Sunday, October 4, 2020

Gregorian Chant - Dies Irae (Traditional)

Today is the 438th anniversary of the Gregorian Calendar.  Introduced in 1582 by Pope Gregory XIII, it aimed to fix the slow drift in the seasons that was experienced under the older Julian calendar.  The Julian Calendar was introduced by Julius Caesar, and had worked pretty well - its 3 years of 265 days and a fourth of 366 is very close to our current calendar (not bad for 2000 year old science).  But 365.25 is not equal to the actual solar year of 365.24219.  Over the course of 1600 years the solstices had drifed by around 10 days.  The new calendar was designed to fix that.

It was immediately caught up in the wars of the Reformation.  Protestants refused to adopt it because of its "Papist" origin, but eventually the desire for scientific accuracy in the dates of the seasons won out.  In British possessions the Calendar Act of 1750 finally moved the dates almost 200 years after Pope Gregory.  It's actually a myth that April Fool's Day was a day to mock people still using the old calendar.  It's another myth that riots broke out on its adoption, although it gave us this nifty painting by William Hogarth: "Give us our eleven days!".

"Give us our eleven days!"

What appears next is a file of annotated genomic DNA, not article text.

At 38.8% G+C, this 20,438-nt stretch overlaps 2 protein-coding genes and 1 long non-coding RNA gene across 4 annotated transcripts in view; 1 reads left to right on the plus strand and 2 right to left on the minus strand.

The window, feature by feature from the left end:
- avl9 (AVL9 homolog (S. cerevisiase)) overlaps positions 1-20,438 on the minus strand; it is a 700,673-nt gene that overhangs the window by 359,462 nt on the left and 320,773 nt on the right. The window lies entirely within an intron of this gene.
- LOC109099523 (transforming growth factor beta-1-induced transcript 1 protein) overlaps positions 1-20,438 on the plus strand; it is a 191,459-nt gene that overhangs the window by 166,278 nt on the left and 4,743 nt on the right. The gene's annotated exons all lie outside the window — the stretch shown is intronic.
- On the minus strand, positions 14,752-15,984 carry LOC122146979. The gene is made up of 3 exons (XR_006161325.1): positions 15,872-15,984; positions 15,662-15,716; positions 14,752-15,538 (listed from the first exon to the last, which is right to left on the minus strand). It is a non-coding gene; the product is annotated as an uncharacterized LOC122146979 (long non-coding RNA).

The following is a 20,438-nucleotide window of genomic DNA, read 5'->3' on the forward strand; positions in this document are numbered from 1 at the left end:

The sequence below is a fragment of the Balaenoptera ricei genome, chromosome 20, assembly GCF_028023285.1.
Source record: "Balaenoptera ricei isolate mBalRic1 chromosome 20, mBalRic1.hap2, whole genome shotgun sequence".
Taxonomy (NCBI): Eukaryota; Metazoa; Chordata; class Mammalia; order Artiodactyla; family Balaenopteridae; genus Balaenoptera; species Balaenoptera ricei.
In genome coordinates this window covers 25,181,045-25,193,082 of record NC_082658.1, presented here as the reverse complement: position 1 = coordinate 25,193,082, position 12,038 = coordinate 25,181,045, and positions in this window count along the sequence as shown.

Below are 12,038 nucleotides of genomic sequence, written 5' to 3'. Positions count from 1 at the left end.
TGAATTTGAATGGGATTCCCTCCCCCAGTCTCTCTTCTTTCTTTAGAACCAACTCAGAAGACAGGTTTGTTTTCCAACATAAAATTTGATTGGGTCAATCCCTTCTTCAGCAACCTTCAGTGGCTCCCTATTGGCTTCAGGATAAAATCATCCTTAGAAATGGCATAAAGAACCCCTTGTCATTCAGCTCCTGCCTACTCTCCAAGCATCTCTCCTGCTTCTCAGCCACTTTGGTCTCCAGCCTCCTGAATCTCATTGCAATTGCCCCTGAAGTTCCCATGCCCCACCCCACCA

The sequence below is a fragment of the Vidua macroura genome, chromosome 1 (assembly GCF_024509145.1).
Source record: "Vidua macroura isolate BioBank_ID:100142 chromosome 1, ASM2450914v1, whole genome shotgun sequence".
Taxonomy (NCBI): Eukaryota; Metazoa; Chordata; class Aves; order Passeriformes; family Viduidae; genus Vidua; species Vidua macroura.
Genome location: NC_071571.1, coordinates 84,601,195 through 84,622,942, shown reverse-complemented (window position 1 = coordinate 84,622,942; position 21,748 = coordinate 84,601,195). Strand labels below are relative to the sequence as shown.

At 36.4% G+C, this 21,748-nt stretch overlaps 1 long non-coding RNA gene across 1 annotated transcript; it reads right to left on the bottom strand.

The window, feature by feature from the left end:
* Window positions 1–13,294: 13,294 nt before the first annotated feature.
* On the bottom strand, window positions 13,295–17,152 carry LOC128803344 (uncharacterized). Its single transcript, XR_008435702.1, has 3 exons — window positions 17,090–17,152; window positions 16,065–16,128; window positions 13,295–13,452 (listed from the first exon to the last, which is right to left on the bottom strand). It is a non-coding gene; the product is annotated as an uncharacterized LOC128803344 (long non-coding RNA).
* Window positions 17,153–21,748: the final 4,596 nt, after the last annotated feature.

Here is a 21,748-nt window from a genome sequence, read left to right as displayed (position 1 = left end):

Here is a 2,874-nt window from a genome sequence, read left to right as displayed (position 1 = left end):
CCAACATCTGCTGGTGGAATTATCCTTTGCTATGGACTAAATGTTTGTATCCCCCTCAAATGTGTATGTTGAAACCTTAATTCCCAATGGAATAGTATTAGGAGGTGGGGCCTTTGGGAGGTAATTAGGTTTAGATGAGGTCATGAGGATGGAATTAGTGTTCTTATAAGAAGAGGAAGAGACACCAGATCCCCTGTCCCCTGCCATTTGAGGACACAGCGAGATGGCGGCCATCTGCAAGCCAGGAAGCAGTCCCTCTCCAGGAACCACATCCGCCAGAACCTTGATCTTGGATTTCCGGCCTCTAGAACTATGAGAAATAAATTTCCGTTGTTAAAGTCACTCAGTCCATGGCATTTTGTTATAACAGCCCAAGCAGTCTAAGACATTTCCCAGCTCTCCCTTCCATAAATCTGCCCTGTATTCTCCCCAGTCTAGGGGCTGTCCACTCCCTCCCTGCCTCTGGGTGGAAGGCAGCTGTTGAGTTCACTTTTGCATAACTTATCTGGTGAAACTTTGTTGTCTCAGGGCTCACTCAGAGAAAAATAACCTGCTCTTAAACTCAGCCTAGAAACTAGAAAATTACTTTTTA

That's a long introduction to this morning's music which is said to date back to a different Pope Gregory - the first one.  It may be somewhat later than that, depending on on you classify early liturgical chant styles.  But since the difference is that later chants included newer verses in the liturgy (rather than a different style of chanting), I take a broader view and see the history going all the way back to Gregory I.

In the early Roman church the service was sung, not spoken.  Well, chanted.  This is much older than 1582, but a nice start to a Sunday.

1 comment:

libertyman said...

Great post! I have several CDs of Gregorian chant that I enjoy at Christmas time. I have a hard time picking out the words, there is another version of this on YouTube with the Latin and direct English translation. "Day of Wrath" may be an appropriate chant for these days, but I guess this was for mourning a death.
Wonderful to hear though it may not be understood. Well, like so many things today.